Coil Processing
Monday | 27 October, 2014 | 1:06 pm

Coil automation: Where we stand

By J. Neiland Pennington

Above: The 32-foot stretcher section and operator’s stand at Butech Bliss’s coil line at Feralloy in Decatur, Alabama. The line runs 100-ksi steel up to 72 inches wide by 1⁄2-inch thick.

Examining the current state of computer and quick-change technologies

October 2014 - Controlling metal processing by seeing, measuring, reacting, manipulating and correcting is made easier on equipment operators via automation. One expert on coil processing equipment likens the work on automated lines to playing computer games.

Automation in the coil processing industry is nothing new. Starting some 30 years ago with programmable logic controllers, technology has progressed to microprocessor-based systems that are nearly ubiquitous today.

“We think automation makes the operator’s life easier,” says Al Waigand, vice president of sales and marketing for Butech Bliss, a coil equipment builder in Salem, Ohio. “An operator 30 years ago was pushing buttons for every function. Today, with the computer and the human/machine interfaces we use, operating a coil line is almost like a computer game.” Young people who grew up playing them are comfortable with technology and are adept at operating computerized machinery, he adds.

Waigand and Ed LeClerc, director of electrical and automation for the company, sat down to discuss the general state and nuances of automating these processes.


Flatness detection

Butech Bliss developed a system of flatness detection and measurement trade named Hawkeye. A row of sensors across the strip takes measurements every 6 inches in increments of 0.001 inch to report flatness errors. Both ultrasonic and laser versions are available, and the Hawkeye can both display flatness data on a monitor and print out flatness reports.

Butech Bliss has a Hawkeye installation in which a sensor is mounted within a stretcher leveler. As the operator is stretching the material, he can see the change in shape. “The operator can run the stretcher automatically and monitor what the stretcher is doing. He can also run manually and stop the stretch cycle to decide how much stretching to do,” LeClerc says.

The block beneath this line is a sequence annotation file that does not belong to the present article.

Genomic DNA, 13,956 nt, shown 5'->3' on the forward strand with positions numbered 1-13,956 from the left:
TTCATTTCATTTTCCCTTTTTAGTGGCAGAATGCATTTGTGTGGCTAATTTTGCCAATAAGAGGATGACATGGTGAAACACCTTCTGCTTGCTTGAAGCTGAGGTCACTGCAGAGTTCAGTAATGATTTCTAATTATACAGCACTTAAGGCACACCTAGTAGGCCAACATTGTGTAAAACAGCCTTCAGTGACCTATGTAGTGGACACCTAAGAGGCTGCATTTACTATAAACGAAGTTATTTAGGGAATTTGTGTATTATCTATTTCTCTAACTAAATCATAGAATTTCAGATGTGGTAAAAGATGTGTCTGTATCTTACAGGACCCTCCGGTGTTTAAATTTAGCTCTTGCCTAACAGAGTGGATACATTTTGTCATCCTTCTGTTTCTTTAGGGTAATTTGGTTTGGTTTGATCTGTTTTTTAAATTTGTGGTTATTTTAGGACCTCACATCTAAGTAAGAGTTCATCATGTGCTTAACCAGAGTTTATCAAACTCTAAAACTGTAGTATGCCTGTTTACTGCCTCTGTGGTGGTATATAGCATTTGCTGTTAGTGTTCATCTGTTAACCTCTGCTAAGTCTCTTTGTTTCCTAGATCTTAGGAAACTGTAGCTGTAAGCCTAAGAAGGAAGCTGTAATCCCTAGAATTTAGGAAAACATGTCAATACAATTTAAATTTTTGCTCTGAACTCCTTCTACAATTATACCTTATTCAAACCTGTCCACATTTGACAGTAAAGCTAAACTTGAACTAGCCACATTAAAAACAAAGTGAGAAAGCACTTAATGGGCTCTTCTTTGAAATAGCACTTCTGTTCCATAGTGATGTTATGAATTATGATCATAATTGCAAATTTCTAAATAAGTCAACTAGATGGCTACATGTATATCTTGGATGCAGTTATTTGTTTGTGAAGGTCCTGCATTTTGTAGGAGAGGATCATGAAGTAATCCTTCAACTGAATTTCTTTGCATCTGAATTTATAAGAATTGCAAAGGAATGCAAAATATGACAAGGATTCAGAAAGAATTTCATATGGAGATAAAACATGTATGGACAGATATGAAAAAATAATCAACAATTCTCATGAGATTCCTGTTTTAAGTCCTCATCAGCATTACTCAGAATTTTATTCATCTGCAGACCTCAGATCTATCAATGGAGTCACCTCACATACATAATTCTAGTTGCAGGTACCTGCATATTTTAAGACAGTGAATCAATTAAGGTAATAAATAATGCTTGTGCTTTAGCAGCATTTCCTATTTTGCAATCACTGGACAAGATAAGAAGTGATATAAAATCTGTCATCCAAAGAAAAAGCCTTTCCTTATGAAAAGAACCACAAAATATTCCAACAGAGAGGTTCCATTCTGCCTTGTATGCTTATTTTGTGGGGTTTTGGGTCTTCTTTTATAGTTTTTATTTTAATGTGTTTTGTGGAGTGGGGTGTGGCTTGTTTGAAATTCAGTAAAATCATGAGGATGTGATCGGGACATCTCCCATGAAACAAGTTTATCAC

Control remains in the hands of the operator and the flatness sensors are not connected directly to the stretcher. “It’s not a closed-loop system [but] that’s a capability for future development. We need to accumulate more data on the manual installations already in operation before we have confidence in an automated system,” he says.

Six Hawkeye installations are in operation, three in full production and three in testing. Two production units are in the Southeast and one is in Mexico.

Dynamic width control

Butech Bliss builds side-trimming heads that position automatically when the strip width is changed. According to LeClerc, the operator doesn’t have to stop the line, which improves uptime and increases yield. As strip widths change, the trim knives turn in or out, and the steering of the knives is automatic. A notch or hole is punched in the strip to indicate to the knives when to adjust to a different width.

In addition to width positioning, the side-trim knives are automatically set for gap and lap. “We have the ability to set up the side trimmer because we know both the gap between the knife blades and the amount of overlap for each product,” says LeClerc. “When the operator enters the material that’s running, a program sets the knives.” 


The program considers both the thickness and yield strength of the metal, and the operator can override the settings as necessary.

The machine builder has developed a system for calibrating roller levelers that eliminates having the operator manually insert gauging bars in the roll nest. 

The manual method is neither safe nor reliable, says Waigand. Use of a gauging bar is wholly “dependent on the fellow who’s doing the calibration and his interpretation of when the rolls are closed. With a gauging bar, you bring the rolls together against the bar and look for daylight. We have included the sensing equipment within our levelers [so] you bring the rolls together and control the amount of pressure that you have in the machine, so that anybody can calibrate and repeat the same results.